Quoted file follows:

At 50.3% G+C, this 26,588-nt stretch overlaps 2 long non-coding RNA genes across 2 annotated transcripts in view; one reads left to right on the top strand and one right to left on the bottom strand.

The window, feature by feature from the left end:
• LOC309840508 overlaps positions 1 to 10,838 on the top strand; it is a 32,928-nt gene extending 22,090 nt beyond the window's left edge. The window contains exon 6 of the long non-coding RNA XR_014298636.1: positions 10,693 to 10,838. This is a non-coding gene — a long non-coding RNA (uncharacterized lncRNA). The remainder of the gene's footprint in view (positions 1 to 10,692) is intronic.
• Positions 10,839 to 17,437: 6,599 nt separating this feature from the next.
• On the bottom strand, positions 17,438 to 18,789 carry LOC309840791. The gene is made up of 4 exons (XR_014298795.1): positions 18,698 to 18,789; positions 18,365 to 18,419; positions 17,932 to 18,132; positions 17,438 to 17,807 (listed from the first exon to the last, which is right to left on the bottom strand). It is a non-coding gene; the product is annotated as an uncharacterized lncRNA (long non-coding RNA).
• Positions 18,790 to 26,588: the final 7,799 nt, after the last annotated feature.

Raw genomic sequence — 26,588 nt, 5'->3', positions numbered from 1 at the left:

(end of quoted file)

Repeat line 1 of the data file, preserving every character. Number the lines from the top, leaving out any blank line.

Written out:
At 50.3% G+C, this 26,588-nt stretch overlaps 2 long non-coding RNA genes across 2 annotated transcripts in view; one reads left to right on the top strand and one right to left on the bottom strand.